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GPO: enable win32 long paths

    Question

  • I tried asking this question in the normal Microsoft Answers Community, but since it is a local policy, they said to come over here...

    I saw that the Windows 10 Anniversary Update was supposed to address the limitation of long file paths and names.  According to what I found, the new GPO entry of "enable NTFS long paths" was supposed to be added, but I didn't see it.  Upon further research, I did find the "enable win32 long paths" option one level up in the Local Policy Editor.

    Question:  Was this setting supposed to address the problem?  After I enabled it, rebooted the computer and confirmed that the setting was still enabled, I tried to copy a directory (via File Explorer) from a local hard drive (G:\*.*) to a server share (\\SERVER\SHARE), but it failed for the same old reason that the pathname was too long.  Does this only work locally, or does it only work with specific capabilities, like PowerShell?

    Thursday, August 11, 2016 5:16 PM

Answers

All replies

  • Hi,

    Thanks for your post.

    You can compare the two GPOs and it looks like they have the same setting and effect.

    Enable NTFS long paths

    Enable Win32 long paths

    According to my research, you could enable NTFS Long Paths using Group Policy Editor or by using a Registry tweak.

    How to enable NTFS Long Paths in Windows 10 using Group Policy

    1. Press Win + R keys together on your keyboard and type: gpedit.msc

    2. Press Enter and Group Policy Editor will open. Go to Local Computer Policy -> Computer Configuration -> Administrative Templates -> System -> Filesystem -> NTFS.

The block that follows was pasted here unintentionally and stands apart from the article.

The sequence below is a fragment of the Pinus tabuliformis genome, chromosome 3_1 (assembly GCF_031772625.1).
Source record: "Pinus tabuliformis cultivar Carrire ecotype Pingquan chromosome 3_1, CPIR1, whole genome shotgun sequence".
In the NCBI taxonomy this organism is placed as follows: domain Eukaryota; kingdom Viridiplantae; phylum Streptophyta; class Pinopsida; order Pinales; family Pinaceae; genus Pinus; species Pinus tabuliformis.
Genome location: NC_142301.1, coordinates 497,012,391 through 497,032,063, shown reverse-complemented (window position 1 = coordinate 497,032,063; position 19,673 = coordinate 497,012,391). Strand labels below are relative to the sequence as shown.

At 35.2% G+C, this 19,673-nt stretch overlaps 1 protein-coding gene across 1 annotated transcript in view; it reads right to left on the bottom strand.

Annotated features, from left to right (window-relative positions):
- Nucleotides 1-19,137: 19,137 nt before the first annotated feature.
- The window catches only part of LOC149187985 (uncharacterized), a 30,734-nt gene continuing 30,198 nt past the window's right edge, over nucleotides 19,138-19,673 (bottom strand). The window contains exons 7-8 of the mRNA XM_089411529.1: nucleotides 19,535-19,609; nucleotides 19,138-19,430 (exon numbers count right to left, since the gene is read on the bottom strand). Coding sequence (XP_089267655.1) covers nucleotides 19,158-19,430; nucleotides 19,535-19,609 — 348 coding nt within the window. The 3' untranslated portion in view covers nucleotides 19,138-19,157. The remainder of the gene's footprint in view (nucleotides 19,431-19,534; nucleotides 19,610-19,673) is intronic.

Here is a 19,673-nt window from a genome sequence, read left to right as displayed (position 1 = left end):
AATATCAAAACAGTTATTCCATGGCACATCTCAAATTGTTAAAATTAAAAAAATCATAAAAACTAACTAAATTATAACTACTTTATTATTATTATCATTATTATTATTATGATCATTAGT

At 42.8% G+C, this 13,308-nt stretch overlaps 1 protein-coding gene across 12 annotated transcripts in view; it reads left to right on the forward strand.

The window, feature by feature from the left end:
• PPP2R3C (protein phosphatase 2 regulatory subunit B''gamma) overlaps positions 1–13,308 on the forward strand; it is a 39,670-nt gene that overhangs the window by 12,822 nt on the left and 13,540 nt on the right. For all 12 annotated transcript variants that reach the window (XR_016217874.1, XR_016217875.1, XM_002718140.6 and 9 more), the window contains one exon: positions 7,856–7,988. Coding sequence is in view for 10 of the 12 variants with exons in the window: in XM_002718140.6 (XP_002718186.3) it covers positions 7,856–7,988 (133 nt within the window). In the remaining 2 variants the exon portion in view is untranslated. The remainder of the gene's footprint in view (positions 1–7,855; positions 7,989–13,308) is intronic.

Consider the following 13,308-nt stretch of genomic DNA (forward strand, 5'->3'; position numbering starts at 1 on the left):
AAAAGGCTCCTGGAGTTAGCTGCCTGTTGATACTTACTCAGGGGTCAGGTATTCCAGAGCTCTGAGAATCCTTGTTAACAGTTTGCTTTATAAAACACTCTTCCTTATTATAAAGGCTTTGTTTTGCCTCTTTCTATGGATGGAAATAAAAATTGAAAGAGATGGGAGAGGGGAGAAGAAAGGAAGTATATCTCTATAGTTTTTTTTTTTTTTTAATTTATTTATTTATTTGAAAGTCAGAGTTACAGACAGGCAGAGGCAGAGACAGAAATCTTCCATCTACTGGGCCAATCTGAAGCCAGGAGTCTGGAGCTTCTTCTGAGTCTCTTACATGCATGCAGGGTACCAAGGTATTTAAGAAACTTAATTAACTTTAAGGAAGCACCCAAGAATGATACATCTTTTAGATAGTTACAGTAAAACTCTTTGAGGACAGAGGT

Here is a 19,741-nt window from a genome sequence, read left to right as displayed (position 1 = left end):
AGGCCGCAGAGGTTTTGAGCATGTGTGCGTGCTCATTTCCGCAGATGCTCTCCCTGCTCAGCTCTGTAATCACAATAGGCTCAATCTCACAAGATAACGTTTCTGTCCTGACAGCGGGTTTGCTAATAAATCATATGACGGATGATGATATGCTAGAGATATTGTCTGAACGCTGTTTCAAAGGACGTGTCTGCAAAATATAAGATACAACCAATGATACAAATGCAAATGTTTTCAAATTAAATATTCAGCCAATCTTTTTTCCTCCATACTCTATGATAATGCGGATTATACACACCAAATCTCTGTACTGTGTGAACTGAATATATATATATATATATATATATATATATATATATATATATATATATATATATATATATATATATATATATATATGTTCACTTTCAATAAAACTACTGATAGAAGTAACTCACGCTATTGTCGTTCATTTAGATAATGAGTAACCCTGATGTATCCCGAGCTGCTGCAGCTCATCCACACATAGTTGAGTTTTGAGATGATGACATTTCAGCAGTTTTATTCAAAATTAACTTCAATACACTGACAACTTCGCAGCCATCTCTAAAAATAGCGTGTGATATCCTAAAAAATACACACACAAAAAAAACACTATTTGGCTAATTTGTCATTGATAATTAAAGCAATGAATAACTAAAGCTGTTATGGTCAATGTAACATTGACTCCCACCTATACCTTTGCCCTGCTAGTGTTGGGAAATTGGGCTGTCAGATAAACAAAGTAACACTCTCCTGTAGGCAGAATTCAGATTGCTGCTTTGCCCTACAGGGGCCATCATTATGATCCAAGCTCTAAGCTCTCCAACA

3. There, double click and enable the option Enable NTFS long paths.

    4. Restart Windows 10.

    How to enable NTFS Long Paths in Windows 10 using a Registry tweak

    1. Open Registry Editor.

    2. Go to the following Registry key:

    HKEY_LOCAL_MACHINE\System\CurrentControlSet\Policies

    If you don't have such a key, then just create it.

    3. On the right side, create a new 32-bit DWORD value named LongPathsEnabled. Set its value data to 1.

    Note: Even if you are running 64-bit Windows, you still need to create a 32-bit DWORD value.

    4. Restart Windows 10.

    Best Regards,

    Alvin Wang


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    Friday, August 12, 2016 3:12 AM
    Moderator
  • Hi,

    Please try to run GPupdate at your computer and using the registry method to have a test, the  report back.

    Thanks for your cooperation.

    Best Regards,

    Alvin Wang


    Please remember to mark the replies as an answers if they help and unmark them if they provide no help.
    If you have feedback for TechNet Subscriber Support, contact tnmff@microsoft.com.

    Monday, August 15, 2016 2:03 AM
    Moderator
  • Hello Infinity,

    Did you find a solution? I've also enabled the long path policy but Windows Explorer is still refusing to create nested folders with cumulative path length greater than the old path limit.

    Thanks,

    Amine.

    Friday, August 19, 2016 8:47 PM
  • Hi,

    Just want to confirm the current situations.

    Please feel free to let us know if you need further assistance.

    Best Regards,

    Alvin Wang


    Please remember to mark the replies as an answers if they help and unmark them if they provide no help.
    If you have feedback for TechNet Subscriber Support, contact tnmff@microsoft.com.

    Monday, August 22, 2016 2:25 AM
    Moderator
  • The path you entered, is too long. Enter a shorter path
    File Name could not be found. Check the spelling of the filename, 
    and verify that the file location is correct.
    Wednesday, August 24, 2016 6:55 AM
  • The path you entered, is too long. Enter a shorter path